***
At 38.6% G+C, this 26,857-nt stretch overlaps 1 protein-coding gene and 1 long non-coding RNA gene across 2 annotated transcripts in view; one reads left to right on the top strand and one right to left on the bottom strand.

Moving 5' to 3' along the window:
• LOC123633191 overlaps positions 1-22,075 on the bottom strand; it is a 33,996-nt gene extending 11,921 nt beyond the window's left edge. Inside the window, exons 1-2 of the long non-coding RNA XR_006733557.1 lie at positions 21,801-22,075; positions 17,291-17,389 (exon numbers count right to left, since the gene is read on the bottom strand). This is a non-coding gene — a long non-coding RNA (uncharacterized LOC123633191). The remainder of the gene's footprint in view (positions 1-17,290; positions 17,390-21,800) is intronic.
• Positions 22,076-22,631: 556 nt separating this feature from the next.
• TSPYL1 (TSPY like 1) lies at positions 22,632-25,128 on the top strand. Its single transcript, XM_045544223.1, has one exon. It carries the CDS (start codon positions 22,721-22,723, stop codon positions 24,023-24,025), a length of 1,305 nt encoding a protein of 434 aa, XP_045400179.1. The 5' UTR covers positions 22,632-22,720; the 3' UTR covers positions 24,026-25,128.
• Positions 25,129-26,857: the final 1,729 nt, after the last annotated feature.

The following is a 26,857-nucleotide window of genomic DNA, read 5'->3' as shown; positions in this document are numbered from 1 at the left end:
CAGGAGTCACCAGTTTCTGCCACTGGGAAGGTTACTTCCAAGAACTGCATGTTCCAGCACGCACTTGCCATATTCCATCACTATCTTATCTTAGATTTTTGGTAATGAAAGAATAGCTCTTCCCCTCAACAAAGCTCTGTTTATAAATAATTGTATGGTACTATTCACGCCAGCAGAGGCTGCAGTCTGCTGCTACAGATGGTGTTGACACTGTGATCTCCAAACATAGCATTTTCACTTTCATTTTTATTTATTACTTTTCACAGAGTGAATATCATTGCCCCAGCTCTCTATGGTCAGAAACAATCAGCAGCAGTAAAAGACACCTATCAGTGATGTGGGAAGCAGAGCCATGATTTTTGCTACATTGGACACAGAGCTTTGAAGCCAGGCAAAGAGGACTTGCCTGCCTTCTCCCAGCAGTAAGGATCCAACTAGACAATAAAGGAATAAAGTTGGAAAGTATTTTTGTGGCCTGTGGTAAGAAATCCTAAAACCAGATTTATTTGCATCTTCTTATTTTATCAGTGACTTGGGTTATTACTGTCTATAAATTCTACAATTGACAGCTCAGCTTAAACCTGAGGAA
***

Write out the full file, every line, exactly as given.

At 38.6% G+C, this 26,857-nt stretch overlaps 1 protein-coding gene and 1 long non-coding RNA gene across 2 annotated transcripts in view; one reads left to right on the top strand and one right to left on the bottom strand.

Moving 5' to 3' along the window:
• LOC123633191 overlaps positions 1-22,075 on the bottom strand; it is a 33,996-nt gene extending 11,921 nt beyond the window's left edge. Inside the window, exons 1-2 of the long non-coding RNA XR_006733557.1 lie at positions 21,801-22,075; positions 17,291-17,389 (exon numbers count right to left, since the gene is read on the bottom strand). This is a non-coding gene — a long non-coding RNA (uncharacterized LOC123633191). The remainder of the gene's footprint in view (positions 1-17,290; positions 17,390-21,800) is intronic.
• Positions 22,076-22,631: 556 nt separating this feature from the next.
• TSPYL1 (TSPY like 1) lies at positions 22,632-25,128 on the top strand. Its single transcript, XM_045544223.1, has one exon. It carries the CDS (start codon positions 22,721-22,723, stop codon positions 24,023-24,025), a length of 1,305 nt encoding a protein of 434 aa, XP_045400179.1. The 5' UTR covers positions 22,632-22,720; the 3' UTR covers positions 24,026-25,128.
• Positions 25,129-26,857: the final 1,729 nt, after the last annotated feature.

The following is a 26,857-nucleotide window of genomic DNA, read 5'->3' as shown; positions in this document are numbered from 1 at the left end:
CAGGAGTCACCAGTTTCTGCCACTGGGAAGGTTACTTCCAAGAACTGCATGTTCCAGCACGCACTTGCCATATTCCATCACTATCTTATCTTAGATTTTTGGTAATGAAAGAATAGCTCTTCCCCTCAACAAAGCTCTGTTTATAAATAATTGTATGGTACTATTCACGCCAGCAGAGGCTGCAGTCTGCTGCTACAGATGGTGTTGACACTGTGATCTCCAAACATAGCATTTTCACTTTCATTTTTATTTATTACTTTTCACAGAGTGAATATCATTGCCCCAGCTCTCTATGGTCAGAAACAATCAGCAGCAGTAAAAGACACCTATCAGTGATGTGGGAAGCAGAGCCATGATTTTTGCTACATTGGACACAGAGCTTTGAAGCCAGGCAAAGAGGACTTGCCTGCCTTCTCCCAGCAGTAAGGATCCAACTAGACAATAAAGGAATAAAGTTGGAAAGTATTTTTGTGGCCTGTGGTAAGAAATCCTAAAACCAGATTTATTTGCATCTTCTTATTTTATCAGTGACTTGGGTTATTACTGTCTATAAATTCTACAATTGACAGCTCAGCTTAAACCTGAGGAA